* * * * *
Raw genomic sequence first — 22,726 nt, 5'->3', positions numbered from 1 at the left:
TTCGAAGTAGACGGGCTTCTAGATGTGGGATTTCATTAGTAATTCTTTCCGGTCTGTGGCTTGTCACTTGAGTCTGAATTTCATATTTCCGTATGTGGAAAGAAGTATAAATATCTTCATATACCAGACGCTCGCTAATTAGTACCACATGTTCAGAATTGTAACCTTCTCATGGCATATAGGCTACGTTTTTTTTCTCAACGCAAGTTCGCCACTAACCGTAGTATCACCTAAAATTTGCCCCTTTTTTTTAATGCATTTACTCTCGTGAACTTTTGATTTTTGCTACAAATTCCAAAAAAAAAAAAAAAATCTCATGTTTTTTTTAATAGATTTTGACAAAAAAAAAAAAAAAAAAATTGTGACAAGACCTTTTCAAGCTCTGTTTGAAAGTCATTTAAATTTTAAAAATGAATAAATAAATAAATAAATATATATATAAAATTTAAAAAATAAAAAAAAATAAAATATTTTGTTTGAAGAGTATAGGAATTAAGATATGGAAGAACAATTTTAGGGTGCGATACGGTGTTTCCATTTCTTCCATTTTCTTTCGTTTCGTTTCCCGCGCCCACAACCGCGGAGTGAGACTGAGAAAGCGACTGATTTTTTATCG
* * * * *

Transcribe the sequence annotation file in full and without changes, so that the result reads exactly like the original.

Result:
Raw genomic sequence first — 22,726 nt, 5'->3', positions numbered from 1 at the left:
TTCGAAGTAGACGGGCTTCTAGATGTGGGATTTCATTAGTAATTCTTTCCGGTCTGTGGCTTGTCACTTGAGTCTGAATTTCATATTTCCGTATGTGGAAAGAAGTATAAATATCTTCATATACCAGACGCTCGCTAATTAGTACCACATGTTCAGAATTGTAACCTTCTCATGGCATATAGGCTACGTTTTTTTTCTCAACGCAAGTTCGCCACTAACCGTAGTATCACCTAAAATTTGCCCCTTTTTTTTAATGCATTTACTCTCGTGAACTTTTGATTTTTGCTACAAATTCCAAAAAAAAAAAAAAAATCTCATGTTTTTTTTAATAGATTTTGACAAAAAAAAAAAAAAAAAAATTGTGACAAGACCTTTTCAAGCTCTGTTTGAAAGTCATTTAAATTTTAAAAATGAATAAATAAATAAATAAATATATATATAAAATTTAAAAAATAAAAAAAAATAAAATATTTTGTTTGAAGAGTATAGGAATTAAGATATGGAAGAACAATTTTAGGGTGCGATACGGTGTTTCCATTTCTTCCATTTTCTTTCGTTTCGTTTCCCGCGCCCACAACCGCGGAGTGAGACTGAGAAAGCGACTGATTTTTTATCG